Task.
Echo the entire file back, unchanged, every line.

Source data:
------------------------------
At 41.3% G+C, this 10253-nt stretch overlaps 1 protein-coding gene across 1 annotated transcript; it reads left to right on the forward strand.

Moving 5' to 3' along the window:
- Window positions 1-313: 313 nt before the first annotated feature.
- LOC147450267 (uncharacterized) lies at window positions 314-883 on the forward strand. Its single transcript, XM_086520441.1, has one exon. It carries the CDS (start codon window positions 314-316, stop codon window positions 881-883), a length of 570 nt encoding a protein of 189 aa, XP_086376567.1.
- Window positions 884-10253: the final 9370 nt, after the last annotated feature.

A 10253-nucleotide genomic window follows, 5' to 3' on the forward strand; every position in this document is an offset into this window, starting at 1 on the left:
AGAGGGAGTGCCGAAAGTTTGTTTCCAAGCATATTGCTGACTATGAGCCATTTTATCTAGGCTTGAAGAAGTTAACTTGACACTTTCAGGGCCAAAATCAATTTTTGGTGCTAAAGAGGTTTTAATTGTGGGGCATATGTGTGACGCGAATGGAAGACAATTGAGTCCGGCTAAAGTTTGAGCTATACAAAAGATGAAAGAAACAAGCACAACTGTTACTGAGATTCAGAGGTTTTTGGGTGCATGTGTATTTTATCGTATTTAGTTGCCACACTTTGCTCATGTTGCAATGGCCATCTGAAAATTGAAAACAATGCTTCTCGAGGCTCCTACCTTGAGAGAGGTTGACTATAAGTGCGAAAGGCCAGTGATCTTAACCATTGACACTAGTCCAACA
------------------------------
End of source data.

At 41.3% G+C, this 10253-nt stretch overlaps 1 protein-coding gene across 1 annotated transcript; it reads left to right on the forward strand.

Moving 5' to 3' along the window:
- Window positions 1-313: 313 nt before the first annotated feature.
- LOC147450267 (uncharacterized) lies at window positions 314-883 on the forward strand. Its single transcript, XM_086520441.1, has one exon. It carries the CDS (start codon window positions 314-316, stop codon window positions 881-883), a length of 570 nt encoding a protein of 189 aa, XP_086376567.1.
- Window positions 884-10253: the final 9370 nt, after the last annotated feature.

A 10253-nucleotide genomic window follows, 5' to 3' on the forward strand; every position in this document is an offset into this window, starting at 1 on the left:
AGAGGGAGTGCCGAAAGTTTGTTTCCAAGCATATTGCTGACTATGAGCCATTTTATCTAGGCTTGAAGAAGTTAACTTGACACTTTCAGGGCCAAAATCAATTTTTGGTGCTAAAGAGGTTTTAATTGTGGGGCATATGTGTGACGCGAATGGAAGACAATTGAGTCCGGCTAAAGTTTGAGCTATACAAAAGATGAAAGAAACAAGCACAACTGTTACTGAGATTCAGAGGTTTTTGGGTGCATGTGTATTTTATCGTATTTAGTTGCCACACTTTGCTCATGTTGCAATGGCCATCTGAAAATTGAAAACAATGCTTCTCGAGGCTCCTACCTTGAGAGAGGTTGACTATAAGTGCGAAAGGCCAGTGATCTTAACCATTGACACTAGTCCAACA